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[kuh n-spik-yoo-uh s] /kənˈspɪk yu əs/
easily seen or noticed; readily visible or observable:
a conspicuous error.
attracting special attention, as by outstanding qualities or eccentricities:
He was conspicuous by his booming laughter.
Origin of conspicuous
1535-45; < Latin conspicuus visible, conspicuous, equivalent to conspic(ere) (see conspectus) + -uus deverbal adj. suffix; cf. contiguous, continuous, -ous
Related forms
conspicuously, adverb
conspicuousness, conspicuity
[kon-spi-kyoo-i-tee] /ˌkɒn spɪˈkyu ɪ ti/ (Show IPA),
1. manifest, noticeable, clear, marked, salient. 2. prominent, striking, noteworthy. Unabridged
Based on the Random House Dictionary, © Random House, Inc. 2015.
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Examples from the web for conspicuously
  • When everybody is hip, hardly anyone is conspicuously hip.
  • Others are waved about conspicuously in the hands of security officials.
  • They flash their white outer tail feathers and white wing patches conspicuously during courtship and territorial displays.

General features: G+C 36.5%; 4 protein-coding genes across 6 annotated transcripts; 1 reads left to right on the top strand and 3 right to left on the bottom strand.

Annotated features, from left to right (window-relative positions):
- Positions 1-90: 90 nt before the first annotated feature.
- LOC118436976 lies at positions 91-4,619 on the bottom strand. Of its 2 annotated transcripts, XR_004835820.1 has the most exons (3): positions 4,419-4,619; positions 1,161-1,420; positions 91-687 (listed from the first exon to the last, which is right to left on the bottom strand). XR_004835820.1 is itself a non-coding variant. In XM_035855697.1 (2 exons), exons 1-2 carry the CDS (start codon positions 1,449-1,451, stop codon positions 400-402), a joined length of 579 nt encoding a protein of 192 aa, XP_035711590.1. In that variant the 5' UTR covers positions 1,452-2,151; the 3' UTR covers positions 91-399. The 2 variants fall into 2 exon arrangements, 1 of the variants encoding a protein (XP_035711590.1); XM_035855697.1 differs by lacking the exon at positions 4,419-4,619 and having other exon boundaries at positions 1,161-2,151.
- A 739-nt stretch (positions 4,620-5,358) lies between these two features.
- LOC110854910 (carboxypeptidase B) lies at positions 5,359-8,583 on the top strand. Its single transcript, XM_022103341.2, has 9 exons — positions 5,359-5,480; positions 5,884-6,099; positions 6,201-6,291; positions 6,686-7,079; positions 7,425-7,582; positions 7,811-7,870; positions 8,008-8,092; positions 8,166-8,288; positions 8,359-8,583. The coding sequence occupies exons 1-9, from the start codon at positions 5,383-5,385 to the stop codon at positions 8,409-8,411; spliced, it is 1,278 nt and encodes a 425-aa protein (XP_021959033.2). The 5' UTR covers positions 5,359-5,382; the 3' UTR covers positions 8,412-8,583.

• Globs of malformed protein are conspicuously present in many degenerative disorders of the brain and nervous system.
  • Leaves are conspicuously veined, with lobed and cut edges.
  • Designed as a media desktop but conspicuously lacking any dedicated media controls.
  • It is virtually impossible for this statement to be true and the purported study is conspicuously lacking a citation.
  • Mac desktop line is conspicuously overdue for a refresh.
  • Also conspicuously lacking is any clear plan for generating the economic growth needed to begin paying down those growing debts.
  • Engage people and let them feel really conspicuously good about going green and we'll get some results.
British Dictionary definitions for conspicuously


clearly visible; obvious or showy
attracting attention because of a striking quality or feature: conspicuous stupidity
Derived Forms
conspicuously, adverb
conspicuousness, noun
Word Origin
C16: from Latin conspicuus, from conspicere to perceive; see conspectus
Collins English Dictionary - Complete & Unabridged 2012 Digital Edition
© William Collins Sons & Co. Ltd. 1979, 1986 © HarperCollins
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Word Origin and History for conspicuously



1540s, from Latin conspicuus "visible, open to view, striking," from conspicere "to look at, observe, see, notice," from com-, intensive prefix (see com-), + specere (see scope (n.1)). Phrase conspicuous by its absence (1859) is said to be from Tacitus ("Annals" iii.76), in a passage about certain images: "sed præfulgebant ... eo ipso quod effigies eorum non visebantur."

Online Etymology Dictionary, © 2010 Douglas Harper
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